July 1, 2022
Scientists have developed a CRISPR-based technology that could offer a safer approach to correcting genetic defects. The new “soft” CRISPR system makes use of natural DNA repair machinery, providing a foundation for novel gene therapy strategies with the potential to cure genetic diseases.
December 5, 2013
…of Medicine, has found that brain cancer cells resist therapy by dialing down the gene mutation targeted by drugs, then re-amplify that growth-promoting mutation after therapy has stopped.
April 2, 2018
The vast majority of genetic mutations associated with cancer occur in non-coding regions of the genome, yet it’s unclear how they may influence tumor development or growth. Researchers at University of California San Diego School of Medicine and Moores Cancer Center identified nearly 200 mutations in non-coding DNA that play…
May 2, 2022
UC San Diego scientists use lab-grown human brain tissue to identify neural abnormalities in Pitt-Hopkins Syndrome and show gene therapy tools can rescue neural structure and function.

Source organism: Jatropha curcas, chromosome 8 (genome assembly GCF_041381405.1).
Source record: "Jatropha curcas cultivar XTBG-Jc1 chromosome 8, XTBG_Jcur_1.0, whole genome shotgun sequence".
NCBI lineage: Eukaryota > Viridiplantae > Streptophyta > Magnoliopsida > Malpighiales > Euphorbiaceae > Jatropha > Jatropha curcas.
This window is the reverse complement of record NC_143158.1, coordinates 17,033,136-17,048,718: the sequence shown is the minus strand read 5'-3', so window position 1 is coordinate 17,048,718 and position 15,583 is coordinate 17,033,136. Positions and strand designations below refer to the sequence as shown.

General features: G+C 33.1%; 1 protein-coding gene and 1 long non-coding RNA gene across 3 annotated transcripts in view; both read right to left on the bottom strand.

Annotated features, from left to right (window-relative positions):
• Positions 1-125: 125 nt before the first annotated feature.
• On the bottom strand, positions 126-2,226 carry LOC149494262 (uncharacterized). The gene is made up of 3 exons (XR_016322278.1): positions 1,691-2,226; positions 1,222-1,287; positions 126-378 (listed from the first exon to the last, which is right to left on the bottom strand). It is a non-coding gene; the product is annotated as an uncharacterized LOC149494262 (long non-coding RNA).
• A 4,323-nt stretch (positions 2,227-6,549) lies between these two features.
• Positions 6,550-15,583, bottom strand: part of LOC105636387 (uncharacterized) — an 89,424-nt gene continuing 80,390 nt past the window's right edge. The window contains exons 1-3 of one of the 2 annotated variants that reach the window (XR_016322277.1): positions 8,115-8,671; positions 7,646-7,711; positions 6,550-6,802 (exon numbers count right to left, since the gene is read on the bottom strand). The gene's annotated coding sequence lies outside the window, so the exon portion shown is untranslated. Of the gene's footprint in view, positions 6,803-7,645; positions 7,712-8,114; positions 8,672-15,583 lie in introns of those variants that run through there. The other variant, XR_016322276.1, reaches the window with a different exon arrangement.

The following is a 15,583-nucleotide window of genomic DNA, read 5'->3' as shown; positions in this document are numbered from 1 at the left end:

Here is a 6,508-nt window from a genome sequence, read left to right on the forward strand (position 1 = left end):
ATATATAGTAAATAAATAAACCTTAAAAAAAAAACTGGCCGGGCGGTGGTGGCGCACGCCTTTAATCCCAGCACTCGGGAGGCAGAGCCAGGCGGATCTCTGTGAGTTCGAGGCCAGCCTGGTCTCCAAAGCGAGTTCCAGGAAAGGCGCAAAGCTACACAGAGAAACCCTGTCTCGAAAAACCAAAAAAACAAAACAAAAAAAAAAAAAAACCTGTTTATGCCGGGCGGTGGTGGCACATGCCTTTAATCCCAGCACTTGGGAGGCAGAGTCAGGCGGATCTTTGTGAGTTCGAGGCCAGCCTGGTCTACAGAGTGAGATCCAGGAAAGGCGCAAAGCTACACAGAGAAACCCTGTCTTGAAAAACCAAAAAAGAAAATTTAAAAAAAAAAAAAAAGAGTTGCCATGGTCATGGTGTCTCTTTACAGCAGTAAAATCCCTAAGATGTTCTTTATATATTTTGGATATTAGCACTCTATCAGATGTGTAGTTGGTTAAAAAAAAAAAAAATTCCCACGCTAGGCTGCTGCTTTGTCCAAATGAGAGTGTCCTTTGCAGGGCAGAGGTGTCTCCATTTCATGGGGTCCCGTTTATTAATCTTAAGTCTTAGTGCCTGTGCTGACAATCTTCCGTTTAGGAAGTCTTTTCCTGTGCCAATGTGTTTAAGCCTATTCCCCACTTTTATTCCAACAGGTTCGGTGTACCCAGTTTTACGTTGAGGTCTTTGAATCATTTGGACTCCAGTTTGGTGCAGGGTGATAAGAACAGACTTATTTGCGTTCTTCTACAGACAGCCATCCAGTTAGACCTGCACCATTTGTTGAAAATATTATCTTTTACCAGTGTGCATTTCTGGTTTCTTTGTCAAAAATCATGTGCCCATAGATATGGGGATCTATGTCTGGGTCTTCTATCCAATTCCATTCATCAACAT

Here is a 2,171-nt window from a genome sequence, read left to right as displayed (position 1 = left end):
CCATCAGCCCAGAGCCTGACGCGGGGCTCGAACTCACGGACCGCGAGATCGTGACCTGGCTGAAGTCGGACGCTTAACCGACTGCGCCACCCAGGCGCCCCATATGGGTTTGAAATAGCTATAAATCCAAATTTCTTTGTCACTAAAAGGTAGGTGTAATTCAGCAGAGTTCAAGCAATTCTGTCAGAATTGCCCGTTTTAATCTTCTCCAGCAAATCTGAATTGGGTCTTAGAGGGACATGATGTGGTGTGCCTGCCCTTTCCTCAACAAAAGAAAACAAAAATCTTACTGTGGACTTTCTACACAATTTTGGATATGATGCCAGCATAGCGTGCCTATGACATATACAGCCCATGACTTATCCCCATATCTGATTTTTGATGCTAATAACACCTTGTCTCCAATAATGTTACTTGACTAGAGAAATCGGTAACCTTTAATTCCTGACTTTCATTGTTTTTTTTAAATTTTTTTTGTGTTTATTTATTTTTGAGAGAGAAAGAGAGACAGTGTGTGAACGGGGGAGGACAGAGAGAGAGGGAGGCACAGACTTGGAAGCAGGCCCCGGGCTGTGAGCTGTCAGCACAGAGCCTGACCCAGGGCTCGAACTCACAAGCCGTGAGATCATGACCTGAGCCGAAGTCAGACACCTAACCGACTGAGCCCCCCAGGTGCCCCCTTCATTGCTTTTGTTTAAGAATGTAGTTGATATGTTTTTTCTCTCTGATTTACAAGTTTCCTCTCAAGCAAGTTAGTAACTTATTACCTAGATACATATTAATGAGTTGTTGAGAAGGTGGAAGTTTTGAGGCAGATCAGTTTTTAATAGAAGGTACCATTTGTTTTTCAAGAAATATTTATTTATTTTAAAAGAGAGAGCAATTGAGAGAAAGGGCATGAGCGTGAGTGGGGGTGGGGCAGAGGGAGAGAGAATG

June 20, 2012
With a single drug treatment, researchers at the Ludwig Institute for Cancer Research at the University of California, San Diego School of Medicine can silence the mutated gene responsible for Huntington’s disease, slowing and partially reversing progression of the fatal neurodegenerative disorder in animal models.
June 11, 2021
UC San Diego School of Medicine researchers discovered gene expression patterns associated with pandemic viral infections, providing a map to help define patients’ immune responses, measure disease severity, predict outcomes and test therapies — for current and future pandemics.
March 12, 2015
…California, San Diego School of Medicine have identified a gene variant that may be used to predict people most likely to respond to an investigational therapy under development for Alzheimer’s disease (AD). The study, published March 12 in Cell Stem Cell, is based on experiments with cultured neurons derived from…
May 4, 2021
Researchers at UC San Diego have used gene therapy to prevent learning and memory loss in a mouse model of Alzheimer’s disease, a key step toward eventually testing the approach in humans with the neurodegenerative disease.
August 3, 2015
…and hypoxia is the endothelin receptor type B (EDNRB) gene. Researchers at University of California, San Diego School of Medicine now find that mice with lower-than-normal levels of EDNRB protein are remarkably tolerant to hypoxia.
August 27, 2015
Degenerating neurons in patients with Alzheimer’s disease (AD) measurably responded to an experimental gene therapy in which nerve growth factor (NGF) was injected into their brains, report researchers at University of California, San Diego School of Medicine in the current issue of JAMA Neurology.